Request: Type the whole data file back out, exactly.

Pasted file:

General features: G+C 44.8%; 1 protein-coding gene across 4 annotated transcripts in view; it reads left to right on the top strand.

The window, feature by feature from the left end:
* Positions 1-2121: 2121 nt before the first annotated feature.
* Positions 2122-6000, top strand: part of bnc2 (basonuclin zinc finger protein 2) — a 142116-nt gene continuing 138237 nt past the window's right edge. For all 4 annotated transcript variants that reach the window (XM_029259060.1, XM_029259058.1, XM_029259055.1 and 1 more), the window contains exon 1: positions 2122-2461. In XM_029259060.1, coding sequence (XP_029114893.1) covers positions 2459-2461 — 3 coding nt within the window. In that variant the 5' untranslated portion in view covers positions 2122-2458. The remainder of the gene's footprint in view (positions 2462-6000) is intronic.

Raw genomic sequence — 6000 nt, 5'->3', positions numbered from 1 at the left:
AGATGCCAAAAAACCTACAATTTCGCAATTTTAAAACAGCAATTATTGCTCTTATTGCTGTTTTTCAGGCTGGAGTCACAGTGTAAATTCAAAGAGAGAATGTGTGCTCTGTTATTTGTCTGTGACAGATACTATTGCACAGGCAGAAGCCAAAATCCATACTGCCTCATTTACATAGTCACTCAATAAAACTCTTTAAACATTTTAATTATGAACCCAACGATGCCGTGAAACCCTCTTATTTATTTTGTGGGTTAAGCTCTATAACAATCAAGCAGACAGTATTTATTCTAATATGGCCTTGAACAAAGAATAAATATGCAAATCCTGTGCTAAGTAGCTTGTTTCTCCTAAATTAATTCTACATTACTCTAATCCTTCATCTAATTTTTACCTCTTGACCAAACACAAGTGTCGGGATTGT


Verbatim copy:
General features: G+C 44.8%; 1 protein-coding gene across 4 annotated transcripts in view; it reads left to right on the top strand.

The window, feature by feature from the left end:
* Positions 1-2121: 2121 nt before the first annotated feature.
* Positions 2122-6000, top strand: part of bnc2 (basonuclin zinc finger protein 2) — a 142116-nt gene continuing 138237 nt past the window's right edge. For all 4 annotated transcript variants that reach the window (XM_029259060.1, XM_029259058.1, XM_029259055.1 and 1 more), the window contains exon 1: positions 2122-2461. In XM_029259060.1, coding sequence (XP_029114893.1) covers positions 2459-2461 — 3 coding nt within the window. In that variant the 5' untranslated portion in view covers positions 2122-2458. The remainder of the gene's footprint in view (positions 2462-6000) is intronic.

Raw genomic sequence — 6000 nt, 5'->3', positions numbered from 1 at the left:
AGATGCCAAAAAACCTACAATTTCGCAATTTTAAAACAGCAATTATTGCTCTTATTGCTGTTTTTCAGGCTGGAGTCACAGTGTAAATTCAAAGAGAGAATGTGTGCTCTGTTATTTGTCTGTGACAGATACTATTGCACAGGCAGAAGCCAAAATCCATACTGCCTCATTTACATAGTCACTCAATAAAACTCTTTAAACATTTTAATTATGAACCCAACGATGCCGTGAAACCCTCTTATTTATTTTGTGGGTTAAGCTCTATAACAATCAAGCAGACAGTATTTATTCTAATATGGCCTTGAACAAAGAATAAATATGCAAATCCTGTGCTAAGTAGCTTGTTTCTCCTAAATTAATTCTACATTACTCTAATCCTTCATCTAATTTTTACCTCTTGACCAAACACAAGTGTCGGGATTGT